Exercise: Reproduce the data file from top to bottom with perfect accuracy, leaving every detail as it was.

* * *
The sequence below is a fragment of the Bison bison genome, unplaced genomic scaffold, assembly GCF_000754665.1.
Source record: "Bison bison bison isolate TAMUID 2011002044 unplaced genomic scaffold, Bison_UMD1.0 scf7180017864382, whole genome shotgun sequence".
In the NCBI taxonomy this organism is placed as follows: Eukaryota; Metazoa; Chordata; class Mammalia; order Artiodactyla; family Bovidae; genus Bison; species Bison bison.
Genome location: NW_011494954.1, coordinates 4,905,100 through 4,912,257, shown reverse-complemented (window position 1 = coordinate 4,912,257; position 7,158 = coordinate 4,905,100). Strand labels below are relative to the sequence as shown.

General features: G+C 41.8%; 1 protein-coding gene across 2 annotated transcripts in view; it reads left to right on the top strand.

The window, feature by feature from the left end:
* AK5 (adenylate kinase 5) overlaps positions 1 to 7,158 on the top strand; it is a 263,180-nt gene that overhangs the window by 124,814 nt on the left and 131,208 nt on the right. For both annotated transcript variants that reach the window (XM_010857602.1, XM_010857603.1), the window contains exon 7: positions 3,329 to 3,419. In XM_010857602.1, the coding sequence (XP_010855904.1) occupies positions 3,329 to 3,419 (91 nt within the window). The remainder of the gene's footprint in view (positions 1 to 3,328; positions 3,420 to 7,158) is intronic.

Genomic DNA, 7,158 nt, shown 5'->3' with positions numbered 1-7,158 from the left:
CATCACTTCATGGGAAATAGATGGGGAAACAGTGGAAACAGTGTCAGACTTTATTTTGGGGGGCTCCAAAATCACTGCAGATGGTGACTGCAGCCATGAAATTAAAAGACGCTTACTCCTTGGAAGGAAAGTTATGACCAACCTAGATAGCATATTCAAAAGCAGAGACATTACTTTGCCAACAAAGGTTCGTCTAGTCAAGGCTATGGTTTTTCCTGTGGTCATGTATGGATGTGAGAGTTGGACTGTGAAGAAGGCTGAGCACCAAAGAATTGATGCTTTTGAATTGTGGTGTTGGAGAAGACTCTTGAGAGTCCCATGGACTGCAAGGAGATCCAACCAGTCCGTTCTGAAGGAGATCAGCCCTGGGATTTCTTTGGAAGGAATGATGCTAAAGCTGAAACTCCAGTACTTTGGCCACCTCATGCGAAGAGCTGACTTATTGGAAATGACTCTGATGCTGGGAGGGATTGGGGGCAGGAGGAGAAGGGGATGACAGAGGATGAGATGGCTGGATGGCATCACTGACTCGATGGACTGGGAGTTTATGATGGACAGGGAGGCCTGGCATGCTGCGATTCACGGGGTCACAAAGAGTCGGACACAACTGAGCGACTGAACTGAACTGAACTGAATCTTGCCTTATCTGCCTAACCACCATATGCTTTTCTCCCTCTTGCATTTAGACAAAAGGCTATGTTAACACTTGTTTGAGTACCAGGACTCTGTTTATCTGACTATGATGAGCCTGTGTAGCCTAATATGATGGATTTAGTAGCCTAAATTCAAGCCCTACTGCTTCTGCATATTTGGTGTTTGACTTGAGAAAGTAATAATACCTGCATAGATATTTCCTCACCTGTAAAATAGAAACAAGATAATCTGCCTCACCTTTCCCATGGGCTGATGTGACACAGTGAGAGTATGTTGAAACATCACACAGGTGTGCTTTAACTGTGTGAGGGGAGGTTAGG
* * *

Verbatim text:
The sequence below is a fragment of the Bison bison genome, unplaced genomic scaffold, assembly GCF_000754665.1.
Source record: "Bison bison bison isolate TAMUID 2011002044 unplaced genomic scaffold, Bison_UMD1.0 scf7180017864382, whole genome shotgun sequence".
In the NCBI taxonomy this organism is placed as follows: Eukaryota; Metazoa; Chordata; class Mammalia; order Artiodactyla; family Bovidae; genus Bison; species Bison bison.
Genome location: NW_011494954.1, coordinates 4,905,100 through 4,912,257, shown reverse-complemented (window position 1 = coordinate 4,912,257; position 7,158 = coordinate 4,905,100). Strand labels below are relative to the sequence as shown.

General features: G+C 41.8%; 1 protein-coding gene across 2 annotated transcripts in view; it reads left to right on the top strand.

The window, feature by feature from the left end:
* AK5 (adenylate kinase 5) overlaps positions 1 to 7,158 on the top strand; it is a 263,180-nt gene that overhangs the window by 124,814 nt on the left and 131,208 nt on the right. For both annotated transcript variants that reach the window (XM_010857602.1, XM_010857603.1), the window contains exon 7: positions 3,329 to 3,419. In XM_010857602.1, the coding sequence (XP_010855904.1) occupies positions 3,329 to 3,419 (91 nt within the window). The remainder of the gene's footprint in view (positions 1 to 3,328; positions 3,420 to 7,158) is intronic.

Genomic DNA, 7,158 nt, shown 5'->3' with positions numbered 1-7,158 from the left:
CATCACTTCATGGGAAATAGATGGGGAAACAGTGGAAACAGTGTCAGACTTTATTTTGGGGGGCTCCAAAATCACTGCAGATGGTGACTGCAGCCATGAAATTAAAAGACGCTTACTCCTTGGAAGGAAAGTTATGACCAACCTAGATAGCATATTCAAAAGCAGAGACATTACTTTGCCAACAAAGGTTCGTCTAGTCAAGGCTATGGTTTTTCCTGTGGTCATGTATGGATGTGAGAGTTGGACTGTGAAGAAGGCTGAGCACCAAAGAATTGATGCTTTTGAATTGTGGTGTTGGAGAAGACTCTTGAGAGTCCCATGGACTGCAAGGAGATCCAACCAGTCCGTTCTGAAGGAGATCAGCCCTGGGATTTCTTTGGAAGGAATGATGCTAAAGCTGAAACTCCAGTACTTTGGCCACCTCATGCGAAGAGCTGACTTATTGGAAATGACTCTGATGCTGGGAGGGATTGGGGGCAGGAGGAGAAGGGGATGACAGAGGATGAGATGGCTGGATGGCATCACTGACTCGATGGACTGGGAGTTTATGATGGACAGGGAGGCCTGGCATGCTGCGATTCACGGGGTCACAAAGAGTCGGACACAACTGAGCGACTGAACTGAACTGAACTGAATCTTGCCTTATCTGCCTAACCACCATATGCTTTTCTCCCTCTTGCATTTAGACAAAAGGCTATGTTAACACTTGTTTGAGTACCAGGACTCTGTTTATCTGACTATGATGAGCCTGTGTAGCCTAATATGATGGATTTAGTAGCCTAAATTCAAGCCCTACTGCTTCTGCATATTTGGTGTTTGACTTGAGAAAGTAATAATACCTGCATAGATATTTCCTCACCTGTAAAATAGAAACAAGATAATCTGCCTCACCTTTCCCATGGGCTGATGTGACACAGTGAGAGTATGTTGAAACATCACACAGGTGTGCTTTAACTGTGTGAGGGGAGGTTAGG